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A model of good maintenance
We can learn a lot by looking at excellent examples of long-term maintenance outside IT.
One of my favourite places in the whole world is Bekonscot Model Village. Located in the town where I grew up about 20 miles west of London, Bekonscot is an excellent family attraction. It has an acre or two of detailed, high-quality models showing England in the 1930s. It has model seas and seaside villages, farms and towns. It boasts one of the UK's finest model railways weaving through the villages. It is exceptionally family friendly, relatively cheap admission, and good facilities.
I really enjoy myself every time I go to Bekonscot (which is quite frequently, because my young children love the trains). Even though I visit once or twice a year, there is always something new to see. Models are added and changed, though you never see signs of work in progress.
What impresses me most, though, is that Bekonscot is almost 80 years old. The England it depicts was current when it was founded.
Bekonscot does not show its age. It is one of the best examples of long-term maintenance that I have seen. The models are well-maintained. The trains are reliable. The facilities are clean. The gardens are fresh - the many bonsai trees have not overgrown their surroundings.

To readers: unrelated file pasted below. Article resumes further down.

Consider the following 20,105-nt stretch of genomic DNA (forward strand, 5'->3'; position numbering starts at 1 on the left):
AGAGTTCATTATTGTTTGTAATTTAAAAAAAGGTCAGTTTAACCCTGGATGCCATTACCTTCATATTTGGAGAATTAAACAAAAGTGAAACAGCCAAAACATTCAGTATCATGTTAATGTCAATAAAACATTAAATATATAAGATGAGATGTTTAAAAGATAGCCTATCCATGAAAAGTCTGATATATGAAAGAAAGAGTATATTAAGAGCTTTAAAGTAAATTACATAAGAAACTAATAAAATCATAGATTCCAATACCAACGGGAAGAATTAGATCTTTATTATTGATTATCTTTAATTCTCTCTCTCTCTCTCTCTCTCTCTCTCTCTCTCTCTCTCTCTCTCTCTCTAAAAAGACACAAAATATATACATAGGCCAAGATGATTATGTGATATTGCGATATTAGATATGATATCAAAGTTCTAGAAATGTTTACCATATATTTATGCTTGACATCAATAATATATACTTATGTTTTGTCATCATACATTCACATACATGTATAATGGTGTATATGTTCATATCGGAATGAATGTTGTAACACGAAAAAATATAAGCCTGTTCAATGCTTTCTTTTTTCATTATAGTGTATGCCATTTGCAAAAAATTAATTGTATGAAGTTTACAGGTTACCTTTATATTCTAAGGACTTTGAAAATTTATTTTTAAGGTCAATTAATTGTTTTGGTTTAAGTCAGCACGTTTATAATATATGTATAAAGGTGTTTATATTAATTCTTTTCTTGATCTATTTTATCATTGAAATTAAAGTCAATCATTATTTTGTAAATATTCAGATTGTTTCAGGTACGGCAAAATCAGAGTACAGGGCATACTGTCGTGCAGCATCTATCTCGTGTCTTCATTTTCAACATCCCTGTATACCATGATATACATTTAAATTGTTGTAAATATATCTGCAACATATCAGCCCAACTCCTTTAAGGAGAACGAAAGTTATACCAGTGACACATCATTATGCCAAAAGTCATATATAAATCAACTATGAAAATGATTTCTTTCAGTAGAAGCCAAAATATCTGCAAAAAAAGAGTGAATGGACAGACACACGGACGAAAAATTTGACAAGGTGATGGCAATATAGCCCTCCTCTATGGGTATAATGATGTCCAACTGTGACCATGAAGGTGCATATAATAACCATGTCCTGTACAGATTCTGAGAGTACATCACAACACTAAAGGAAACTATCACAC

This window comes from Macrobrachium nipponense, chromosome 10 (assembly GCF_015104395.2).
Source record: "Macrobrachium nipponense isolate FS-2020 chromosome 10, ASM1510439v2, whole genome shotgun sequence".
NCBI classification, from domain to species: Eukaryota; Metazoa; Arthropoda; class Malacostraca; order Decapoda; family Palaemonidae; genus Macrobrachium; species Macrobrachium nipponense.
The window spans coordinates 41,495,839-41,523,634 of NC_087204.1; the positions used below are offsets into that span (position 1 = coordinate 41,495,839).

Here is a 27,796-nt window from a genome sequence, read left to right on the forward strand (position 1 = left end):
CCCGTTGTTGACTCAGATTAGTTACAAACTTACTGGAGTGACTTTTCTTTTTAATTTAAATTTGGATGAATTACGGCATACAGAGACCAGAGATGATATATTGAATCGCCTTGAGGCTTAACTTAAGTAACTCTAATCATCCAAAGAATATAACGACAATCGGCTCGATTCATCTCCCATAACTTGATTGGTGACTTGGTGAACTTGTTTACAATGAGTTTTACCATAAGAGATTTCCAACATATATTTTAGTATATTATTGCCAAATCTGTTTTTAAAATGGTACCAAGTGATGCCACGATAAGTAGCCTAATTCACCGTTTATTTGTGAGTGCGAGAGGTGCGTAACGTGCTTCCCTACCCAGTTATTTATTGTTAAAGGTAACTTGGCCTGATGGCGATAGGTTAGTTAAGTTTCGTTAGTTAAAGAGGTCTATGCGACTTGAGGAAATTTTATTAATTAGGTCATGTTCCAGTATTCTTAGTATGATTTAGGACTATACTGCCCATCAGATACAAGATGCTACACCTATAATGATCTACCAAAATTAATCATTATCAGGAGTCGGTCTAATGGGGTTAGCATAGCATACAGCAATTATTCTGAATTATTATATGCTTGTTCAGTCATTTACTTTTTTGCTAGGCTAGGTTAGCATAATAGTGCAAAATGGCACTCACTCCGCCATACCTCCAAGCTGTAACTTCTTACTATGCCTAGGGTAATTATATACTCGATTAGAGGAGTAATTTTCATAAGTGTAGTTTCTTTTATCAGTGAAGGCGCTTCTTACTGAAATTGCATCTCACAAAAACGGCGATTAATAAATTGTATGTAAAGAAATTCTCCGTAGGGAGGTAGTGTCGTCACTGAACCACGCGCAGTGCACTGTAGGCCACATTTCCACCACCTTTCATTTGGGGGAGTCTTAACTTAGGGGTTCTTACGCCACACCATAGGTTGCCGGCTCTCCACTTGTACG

The village changes. New models are added, and old models renovated. From time-to-time, it has undergone significant transformations. For example, in the 1990s it stopped trying to keep up with real-world changes, and was remodelled to turn the clock back to the 1930s.
What can we learn from this excellent example of real-world maintenance?
If you get the chance, do visit Bekonscot (especially if you have young children). And have a think about how you could apply their approach to maintenance to the management of IT in your organisation.Next: Ownership and ownability
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